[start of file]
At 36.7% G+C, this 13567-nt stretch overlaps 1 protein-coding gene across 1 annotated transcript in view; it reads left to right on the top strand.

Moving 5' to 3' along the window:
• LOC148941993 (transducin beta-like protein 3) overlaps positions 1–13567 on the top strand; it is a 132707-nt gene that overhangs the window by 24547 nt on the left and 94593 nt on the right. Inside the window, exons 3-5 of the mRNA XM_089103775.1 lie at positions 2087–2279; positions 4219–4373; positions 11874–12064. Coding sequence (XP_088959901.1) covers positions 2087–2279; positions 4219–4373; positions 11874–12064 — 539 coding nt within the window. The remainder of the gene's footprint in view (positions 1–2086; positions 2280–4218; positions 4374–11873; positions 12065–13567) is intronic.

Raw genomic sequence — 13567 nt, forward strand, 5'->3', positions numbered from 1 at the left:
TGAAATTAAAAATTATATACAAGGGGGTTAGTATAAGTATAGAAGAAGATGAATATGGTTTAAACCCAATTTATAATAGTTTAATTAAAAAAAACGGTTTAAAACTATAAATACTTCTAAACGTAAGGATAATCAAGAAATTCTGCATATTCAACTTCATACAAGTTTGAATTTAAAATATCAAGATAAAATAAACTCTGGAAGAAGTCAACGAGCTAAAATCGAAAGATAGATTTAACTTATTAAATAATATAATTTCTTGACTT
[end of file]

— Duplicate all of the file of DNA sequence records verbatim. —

At 36.7% G+C, this 13567-nt stretch overlaps 1 protein-coding gene across 1 annotated transcript in view; it reads left to right on the top strand.

Moving 5' to 3' along the window:
• LOC148941993 (transducin beta-like protein 3) overlaps positions 1–13567 on the top strand; it is a 132707-nt gene that overhangs the window by 24547 nt on the left and 94593 nt on the right. Inside the window, exons 3-5 of the mRNA XM_089103775.1 lie at positions 2087–2279; positions 4219–4373; positions 11874–12064. Coding sequence (XP_088959901.1) covers positions 2087–2279; positions 4219–4373; positions 11874–12064 — 539 coding nt within the window. The remainder of the gene's footprint in view (positions 1–2086; positions 2280–4218; positions 4374–11873; positions 12065–13567) is intronic.

Raw genomic sequence — 13567 nt, forward strand, 5'->3', positions numbered from 1 at the left:
TGAAATTAAAAATTATATACAAGGGGGTTAGTATAAGTATAGAAGAAGATGAATATGGTTTAAACCCAATTTATAATAGTTTAATTAAAAAAAACGGTTTAAAACTATAAATACTTCTAAACGTAAGGATAATCAAGAAATTCTGCATATTCAACTTCATACAAGTTTGAATTTAAAATATCAAGATAAAATAAACTCTGGAAGAAGTCAACGAGCTAAAATCGAAAGATAGATTTAACTTATTAAATAATATAATTTCTTGACTT